People claiming that the higher frame rate/refresh rate of Brand X makes a noticable difference sounds suspiciously like the audiophile arguments that have bored me for years. As with audio (as Apple et al found out) , someone will figure out that what the great unwashed (and with regards to TV that includes me) want is 'just good enough'.

    Now maybe some kind company would broadcast something worth watching on these super-tv's. Or a way of making all those Youtube vids watchable :)

  33. Paul

    100Hz CRTs

    I am quite sensitive to flicker, like others above I get a headache looking at a PC monitor running at the default 60Hz.

    I have what was once a state of the art Sony 32" wega flat 100HZ tv - model fx60. I found that I had to turn off the clever 100Hz processing because fast moving sports like tennis looked very jerky - expecially with digital TV it magnified the mpeg artifacts very badly.

    The "noise reduction" was also a curse. It still has to runs at 100Hz refresh, but when set to dumb mode it doesn't have any flicker at all, and quality is pretty good.

    I'm holding out before replacing it, plasmas suffer screen burn (but not as badly as older ones) and the good LCD tvs are still 1500+!

  34. Joerg

    Re:100Hz CRTs

    @Paul: the jerky picture you are getting on your old Sony Wega was simply due to the fact that the motion compensation algorithms had to be kept pretty basic and at a quite low precision in order to be run on cheap DSP, offloading chipsets and usually MIPS based CPUs (or all of them put in a single package like the nowadays quite used Mediatek chipsets found on DVD/DiVX players for example) simply due to production costs. Better the algorithms used, higher the precision engaged=a more power processor/DSP had to be used and at the time those 100Hz CRTs were developed 16bit DSPs were still pretty common and just being replaced by 32bit ones.

    There are two main factors concerning quality of 100Hz implementations, the quality of the algorithms being used per se and the quality of the implementation put in the firmware running on the CPU/DSP/chipsets found on internal tv sets motherboards used to process and display the signals. More complex results need faster and more expensive hardware and that's the point. That's even the simple reason why some TFT displays have excellent picture and 100Hz feature works perfectly while others are just not up to the task.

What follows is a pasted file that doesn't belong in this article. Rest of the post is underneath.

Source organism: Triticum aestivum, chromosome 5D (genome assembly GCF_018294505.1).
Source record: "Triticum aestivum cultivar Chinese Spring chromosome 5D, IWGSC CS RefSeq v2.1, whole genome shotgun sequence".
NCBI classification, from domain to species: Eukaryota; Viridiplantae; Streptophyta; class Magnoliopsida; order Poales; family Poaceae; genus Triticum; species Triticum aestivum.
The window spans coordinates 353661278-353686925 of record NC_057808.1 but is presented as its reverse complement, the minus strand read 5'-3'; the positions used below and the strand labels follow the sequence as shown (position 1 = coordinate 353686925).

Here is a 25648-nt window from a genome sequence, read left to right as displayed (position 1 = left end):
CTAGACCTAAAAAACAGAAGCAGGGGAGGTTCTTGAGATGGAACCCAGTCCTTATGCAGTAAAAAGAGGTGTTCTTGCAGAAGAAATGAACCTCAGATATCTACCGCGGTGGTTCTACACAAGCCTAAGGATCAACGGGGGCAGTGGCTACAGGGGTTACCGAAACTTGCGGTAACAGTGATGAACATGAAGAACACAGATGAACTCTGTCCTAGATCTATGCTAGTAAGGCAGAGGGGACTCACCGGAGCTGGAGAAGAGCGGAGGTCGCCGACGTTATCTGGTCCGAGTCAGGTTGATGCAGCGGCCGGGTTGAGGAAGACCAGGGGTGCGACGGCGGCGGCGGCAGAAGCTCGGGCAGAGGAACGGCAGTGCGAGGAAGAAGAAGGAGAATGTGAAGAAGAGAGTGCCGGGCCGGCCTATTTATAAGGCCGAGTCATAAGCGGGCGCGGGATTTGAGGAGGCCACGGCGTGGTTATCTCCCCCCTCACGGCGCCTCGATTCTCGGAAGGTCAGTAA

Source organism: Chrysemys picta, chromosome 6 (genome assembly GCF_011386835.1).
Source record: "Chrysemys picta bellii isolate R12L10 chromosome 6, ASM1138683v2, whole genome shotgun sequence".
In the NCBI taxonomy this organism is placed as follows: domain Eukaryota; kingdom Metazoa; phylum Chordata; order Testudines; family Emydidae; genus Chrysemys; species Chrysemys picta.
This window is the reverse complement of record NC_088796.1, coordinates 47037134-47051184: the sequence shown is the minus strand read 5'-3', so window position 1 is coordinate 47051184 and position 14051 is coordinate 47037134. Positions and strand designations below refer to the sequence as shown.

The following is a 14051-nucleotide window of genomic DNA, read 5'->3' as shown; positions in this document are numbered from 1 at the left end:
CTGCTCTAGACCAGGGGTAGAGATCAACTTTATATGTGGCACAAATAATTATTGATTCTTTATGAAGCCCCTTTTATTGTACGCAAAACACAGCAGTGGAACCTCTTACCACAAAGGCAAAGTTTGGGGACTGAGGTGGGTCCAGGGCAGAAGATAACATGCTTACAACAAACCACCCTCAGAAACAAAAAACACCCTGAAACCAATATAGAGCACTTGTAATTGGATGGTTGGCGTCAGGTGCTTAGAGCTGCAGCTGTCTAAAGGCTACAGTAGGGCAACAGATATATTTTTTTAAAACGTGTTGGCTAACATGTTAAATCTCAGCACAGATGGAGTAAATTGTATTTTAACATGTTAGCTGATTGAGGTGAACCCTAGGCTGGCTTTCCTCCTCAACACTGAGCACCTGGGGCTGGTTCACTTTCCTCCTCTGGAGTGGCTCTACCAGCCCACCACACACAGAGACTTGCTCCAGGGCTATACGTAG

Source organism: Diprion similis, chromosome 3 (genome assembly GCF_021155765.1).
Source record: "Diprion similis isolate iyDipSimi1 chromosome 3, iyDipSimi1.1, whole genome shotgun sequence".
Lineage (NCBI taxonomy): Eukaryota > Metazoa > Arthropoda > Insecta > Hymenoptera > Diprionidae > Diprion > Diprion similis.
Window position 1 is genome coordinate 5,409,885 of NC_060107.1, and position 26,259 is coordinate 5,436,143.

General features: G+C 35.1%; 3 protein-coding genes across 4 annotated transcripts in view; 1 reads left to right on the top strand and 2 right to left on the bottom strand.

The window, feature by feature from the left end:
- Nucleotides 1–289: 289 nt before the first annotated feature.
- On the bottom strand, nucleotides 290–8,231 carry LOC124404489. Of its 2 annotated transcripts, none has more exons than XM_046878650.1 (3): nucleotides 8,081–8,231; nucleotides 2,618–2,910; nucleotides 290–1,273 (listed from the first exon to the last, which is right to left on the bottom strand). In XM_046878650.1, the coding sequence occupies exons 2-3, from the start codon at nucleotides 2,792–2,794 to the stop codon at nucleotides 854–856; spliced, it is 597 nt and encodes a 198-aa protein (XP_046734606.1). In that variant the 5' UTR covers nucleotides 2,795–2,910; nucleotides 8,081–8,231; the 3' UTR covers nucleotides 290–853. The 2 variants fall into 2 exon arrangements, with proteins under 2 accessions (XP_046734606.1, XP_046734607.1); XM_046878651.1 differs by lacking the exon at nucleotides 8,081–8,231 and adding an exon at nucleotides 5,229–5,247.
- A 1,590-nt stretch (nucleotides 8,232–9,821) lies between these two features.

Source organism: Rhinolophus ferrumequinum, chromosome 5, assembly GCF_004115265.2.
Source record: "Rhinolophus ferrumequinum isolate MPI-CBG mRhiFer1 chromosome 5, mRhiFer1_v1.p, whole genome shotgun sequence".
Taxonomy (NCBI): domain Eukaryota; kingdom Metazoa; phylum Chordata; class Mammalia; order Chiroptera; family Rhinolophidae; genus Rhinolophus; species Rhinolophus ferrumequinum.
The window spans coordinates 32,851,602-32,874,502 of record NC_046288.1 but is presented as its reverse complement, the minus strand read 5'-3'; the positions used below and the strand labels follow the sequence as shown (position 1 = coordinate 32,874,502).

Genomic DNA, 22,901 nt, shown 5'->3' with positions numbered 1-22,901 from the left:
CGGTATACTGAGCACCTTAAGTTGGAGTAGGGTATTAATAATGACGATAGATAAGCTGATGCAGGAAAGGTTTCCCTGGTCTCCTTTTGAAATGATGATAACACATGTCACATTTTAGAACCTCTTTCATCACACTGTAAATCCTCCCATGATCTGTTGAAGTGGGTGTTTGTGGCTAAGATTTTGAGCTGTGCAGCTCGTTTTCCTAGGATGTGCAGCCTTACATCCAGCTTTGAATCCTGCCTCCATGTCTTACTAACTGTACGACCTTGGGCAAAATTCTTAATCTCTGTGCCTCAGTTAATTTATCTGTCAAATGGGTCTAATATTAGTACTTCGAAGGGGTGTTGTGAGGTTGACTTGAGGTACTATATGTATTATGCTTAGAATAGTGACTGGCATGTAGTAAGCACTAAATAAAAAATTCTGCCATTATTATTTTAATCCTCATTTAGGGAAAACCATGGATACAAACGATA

Of course it would help if manufacturers like Sony started putting firmware updates freely on their websites for download and delivered bug fixes to the public since modern Plasma and TFT could be easily flashed thru an USB port if they have one or even thru the same HDMI if they were designed to achieve that.... it's just a question of why manufacturers don't deliver as they should and prefer having frustrated customers that have to deal with programming bugs found on their expensive Tv displays....

  35. Scott Mckenzie

    LCD v Plasma

    LCD is cheaper to make... but harder to make good.

    In Full HD (that's the pointless 1080p for the cockswingers amongst us) LCD can be impressive, but next to a Plasma there is a such a pronounced difference it's untrue, Plasma can portray a degree of naturalness (is that a word?) that LCD cannot manage.. LCD always looks vivid and bright and makes it eye catching (and after a period of time, eye straining) if you walk into a TV store usually your eyes are drawn to the over saturated, bright LCD.. spend the time watching and you'll realise a Plasma is far better, as above, at least it can display black as black!!!